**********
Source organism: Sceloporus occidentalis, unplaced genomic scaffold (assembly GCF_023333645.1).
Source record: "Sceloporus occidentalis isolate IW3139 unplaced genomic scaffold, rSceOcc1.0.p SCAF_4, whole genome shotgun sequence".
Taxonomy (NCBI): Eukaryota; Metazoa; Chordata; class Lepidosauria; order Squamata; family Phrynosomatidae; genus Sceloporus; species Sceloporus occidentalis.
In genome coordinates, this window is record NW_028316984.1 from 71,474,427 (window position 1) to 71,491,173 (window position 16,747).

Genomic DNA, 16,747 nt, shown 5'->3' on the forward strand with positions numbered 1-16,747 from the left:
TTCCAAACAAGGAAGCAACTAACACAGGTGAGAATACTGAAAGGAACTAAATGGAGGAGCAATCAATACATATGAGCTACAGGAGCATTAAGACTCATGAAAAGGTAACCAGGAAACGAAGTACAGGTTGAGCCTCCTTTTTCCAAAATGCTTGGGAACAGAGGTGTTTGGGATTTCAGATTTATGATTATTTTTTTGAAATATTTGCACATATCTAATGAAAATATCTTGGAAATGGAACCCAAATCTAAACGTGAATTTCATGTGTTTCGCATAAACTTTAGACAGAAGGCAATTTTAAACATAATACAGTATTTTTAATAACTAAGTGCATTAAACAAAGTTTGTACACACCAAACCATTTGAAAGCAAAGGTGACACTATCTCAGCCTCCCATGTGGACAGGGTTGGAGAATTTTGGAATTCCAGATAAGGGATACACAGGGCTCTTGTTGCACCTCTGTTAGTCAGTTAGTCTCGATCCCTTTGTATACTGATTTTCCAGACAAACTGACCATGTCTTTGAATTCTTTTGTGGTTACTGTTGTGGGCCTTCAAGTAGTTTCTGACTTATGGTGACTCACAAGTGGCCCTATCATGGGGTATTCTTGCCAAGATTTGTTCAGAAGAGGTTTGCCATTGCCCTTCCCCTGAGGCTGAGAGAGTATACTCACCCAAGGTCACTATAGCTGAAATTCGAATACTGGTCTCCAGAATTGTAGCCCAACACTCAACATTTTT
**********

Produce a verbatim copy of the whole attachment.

Source organism: Sceloporus occidentalis, unplaced genomic scaffold (assembly GCF_023333645.1).
Source record: "Sceloporus occidentalis isolate IW3139 unplaced genomic scaffold, rSceOcc1.0.p SCAF_4, whole genome shotgun sequence".
Taxonomy (NCBI): Eukaryota; Metazoa; Chordata; class Lepidosauria; order Squamata; family Phrynosomatidae; genus Sceloporus; species Sceloporus occidentalis.
In genome coordinates, this window is record NW_028316984.1 from 71,474,427 (window position 1) to 71,491,173 (window position 16,747).

Genomic DNA, 16,747 nt, shown 5'->3' on the forward strand with positions numbered 1-16,747 from the left:
TTCCAAACAAGGAAGCAACTAACACAGGTGAGAATACTGAAAGGAACTAAATGGAGGAGCAATCAATACATATGAGCTACAGGAGCATTAAGACTCATGAAAAGGTAACCAGGAAACGAAGTACAGGTTGAGCCTCCTTTTTCCAAAATGCTTGGGAACAGAGGTGTTTGGGATTTCAGATTTATGATTATTTTTTTGAAATATTTGCACATATCTAATGAAAATATCTTGGAAATGGAACCCAAATCTAAACGTGAATTTCATGTGTTTCGCATAAACTTTAGACAGAAGGCAATTTTAAACATAATACAGTATTTTTAATAACTAAGTGCATTAAACAAAGTTTGTACACACCAAACCATTTGAAAGCAAAGGTGACACTATCTCAGCCTCCCATGTGGACAGGGTTGGAGAATTTTGGAATTCCAGATAAGGGATACACAGGGCTCTTGTTGCACCTCTGTTAGTCAGTTAGTCTCGATCCCTTTGTATACTGATTTTCCAGACAAACTGACCATGTCTTTGAATTCTTTTGTGGTTACTGTTGTGGGCCTTCAAGTAGTTTCTGACTTATGGTGACTCACAAGTGGCCCTATCATGGGGTATTCTTGCCAAGATTTGTTCAGAAGAGGTTTGCCATTGCCCTTCCCCTGAGGCTGAGAGAGTATACTCACCCAAGGTCACTATAGCTGAAATTCGAATACTGGTCTCCAGAATTGTAGCCCAACACTCAACATTTTT